Just mix it all in a bowl and then put it in the fridge for an hour or two. If you want to get all fancy you could put sour cream on it and some chopped parsley or whatever. Or don't. Anyway, it is like liquid salad and very healthy. Also, as I said before, it tastes phenominal when it is very hot out.


Yarmouth Line

The Land of Evangeline Route
The Shortest and Quickest Route
between points in Nova Scotia, New
Brunswick, Cape Breton, Prince
Edward Island, Newfoundland and
Running time between Yarmouth
and Boston about 17 hours
most satisfactory service throughout the
entire year, its schedules being arranged
to answer the demands of travel at all
For staterooms and other information
apply to J.E. KINNEY, Supt.
Yarmouth N.S.
Boston & Yarmouth Steamship Co. Ltd.

And thus is the first ad in our tour of 1920's Halifax. Honestly, most of these ads are text only and I am too lazy to take pictures so unless it really makes the ad, I don't think I am going to bother. I will try to more or less stick to the text formatting. To some extent.

Boston & Yarmouth Steamship Co. was a subsidiary of Eastern Steamship Lines. That company was later part of Admiral Cruise Line and then later was taken over by Royal Carribean. So in essence, this company sorta still exists. You can see one of B&Y's pamphlets here. This one is from 1919. You can see a current picture here of the Boston Yarmouth building. Scroll to the bottom.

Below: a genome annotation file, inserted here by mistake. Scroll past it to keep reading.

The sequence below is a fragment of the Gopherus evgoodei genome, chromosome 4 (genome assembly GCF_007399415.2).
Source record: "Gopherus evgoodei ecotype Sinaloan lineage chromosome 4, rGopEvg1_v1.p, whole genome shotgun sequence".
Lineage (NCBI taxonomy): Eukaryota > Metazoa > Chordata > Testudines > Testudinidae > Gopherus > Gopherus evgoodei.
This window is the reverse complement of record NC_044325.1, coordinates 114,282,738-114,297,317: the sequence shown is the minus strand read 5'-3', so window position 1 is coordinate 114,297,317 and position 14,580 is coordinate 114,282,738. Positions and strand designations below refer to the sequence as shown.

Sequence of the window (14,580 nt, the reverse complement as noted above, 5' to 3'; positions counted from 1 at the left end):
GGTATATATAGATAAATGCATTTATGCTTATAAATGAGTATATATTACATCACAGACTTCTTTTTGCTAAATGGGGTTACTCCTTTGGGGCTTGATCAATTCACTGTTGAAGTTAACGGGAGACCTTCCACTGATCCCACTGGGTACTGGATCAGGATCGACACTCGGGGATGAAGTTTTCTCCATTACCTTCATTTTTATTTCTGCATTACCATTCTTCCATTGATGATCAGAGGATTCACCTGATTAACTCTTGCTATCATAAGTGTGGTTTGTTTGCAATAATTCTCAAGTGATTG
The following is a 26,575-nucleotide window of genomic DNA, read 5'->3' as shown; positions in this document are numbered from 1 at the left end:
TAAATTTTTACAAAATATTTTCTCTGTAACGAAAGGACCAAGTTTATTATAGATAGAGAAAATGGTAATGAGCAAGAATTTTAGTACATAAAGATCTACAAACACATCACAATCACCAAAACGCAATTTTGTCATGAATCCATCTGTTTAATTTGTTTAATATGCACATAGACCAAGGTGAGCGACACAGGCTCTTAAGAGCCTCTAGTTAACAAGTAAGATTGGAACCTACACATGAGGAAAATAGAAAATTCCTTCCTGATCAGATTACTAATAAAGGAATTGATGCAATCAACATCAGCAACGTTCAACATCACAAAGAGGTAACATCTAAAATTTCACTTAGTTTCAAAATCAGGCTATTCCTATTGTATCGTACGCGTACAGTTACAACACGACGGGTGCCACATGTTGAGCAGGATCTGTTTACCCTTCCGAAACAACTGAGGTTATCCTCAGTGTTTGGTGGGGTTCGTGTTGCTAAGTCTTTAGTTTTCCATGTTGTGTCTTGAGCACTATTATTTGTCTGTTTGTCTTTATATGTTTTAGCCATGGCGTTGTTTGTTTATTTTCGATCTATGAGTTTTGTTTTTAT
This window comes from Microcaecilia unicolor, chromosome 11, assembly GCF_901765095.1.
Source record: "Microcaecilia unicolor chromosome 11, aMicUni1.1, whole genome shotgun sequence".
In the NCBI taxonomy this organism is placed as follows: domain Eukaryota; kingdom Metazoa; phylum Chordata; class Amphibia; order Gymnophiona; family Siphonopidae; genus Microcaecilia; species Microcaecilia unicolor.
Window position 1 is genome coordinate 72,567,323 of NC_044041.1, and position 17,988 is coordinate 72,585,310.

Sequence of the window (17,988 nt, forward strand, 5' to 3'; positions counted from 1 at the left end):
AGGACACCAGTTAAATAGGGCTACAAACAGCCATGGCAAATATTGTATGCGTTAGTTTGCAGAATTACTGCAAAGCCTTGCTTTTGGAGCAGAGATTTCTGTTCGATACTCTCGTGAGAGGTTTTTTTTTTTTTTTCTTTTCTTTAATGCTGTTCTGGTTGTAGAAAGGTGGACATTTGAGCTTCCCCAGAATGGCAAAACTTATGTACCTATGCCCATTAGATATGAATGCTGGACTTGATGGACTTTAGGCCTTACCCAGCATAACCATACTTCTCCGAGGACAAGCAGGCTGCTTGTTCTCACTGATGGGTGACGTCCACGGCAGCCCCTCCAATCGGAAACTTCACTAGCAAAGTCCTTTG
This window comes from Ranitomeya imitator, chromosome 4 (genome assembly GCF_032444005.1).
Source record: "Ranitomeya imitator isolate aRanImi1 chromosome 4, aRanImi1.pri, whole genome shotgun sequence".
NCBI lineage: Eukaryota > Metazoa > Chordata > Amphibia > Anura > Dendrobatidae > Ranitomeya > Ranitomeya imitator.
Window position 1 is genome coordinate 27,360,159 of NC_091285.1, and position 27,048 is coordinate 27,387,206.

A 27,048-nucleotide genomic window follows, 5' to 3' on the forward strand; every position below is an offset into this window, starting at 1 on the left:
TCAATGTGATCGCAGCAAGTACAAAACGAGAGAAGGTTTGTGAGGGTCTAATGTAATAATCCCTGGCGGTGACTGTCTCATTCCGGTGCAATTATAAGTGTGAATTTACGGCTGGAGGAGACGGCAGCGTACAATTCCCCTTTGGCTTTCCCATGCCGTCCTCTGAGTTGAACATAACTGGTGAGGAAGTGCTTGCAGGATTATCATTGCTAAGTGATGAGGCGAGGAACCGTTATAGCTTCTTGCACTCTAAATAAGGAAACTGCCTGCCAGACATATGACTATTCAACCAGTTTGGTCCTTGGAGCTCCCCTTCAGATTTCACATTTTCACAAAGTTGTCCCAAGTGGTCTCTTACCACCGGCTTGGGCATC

These days, you can't take a ship to or from Boston from anywhere in Nova Scotia. But you can fly from Boston to Halifax in about an hour and a half, and then if you really wanted to go to Yarmouth it is about a three hour drive. So you could round up and give yourself about 5 hours. Not too shabby.

As far as Mr. Kinney goes, (the guy you have to see about the tickets) I did Google that guy as well. It seems he gave a speech!
In the days of the sailing ships / J.E. Kinney. An address given at a mariners'
night entertainment, Zion Baptist Church School Room, Yarmouth, N.S., May
1930. 22 x 28 cm., folded to 22 x 14 cm

I got this info from: and it would appear to be a description of a pamphlet. Of course, we can't know for sure if it is the same dude, but hey. Same name. In Yarmouth. Giving a speech on ships. 10 years later. I would say it is a pretty safe bet.

It also seems likely the guy wrote a book: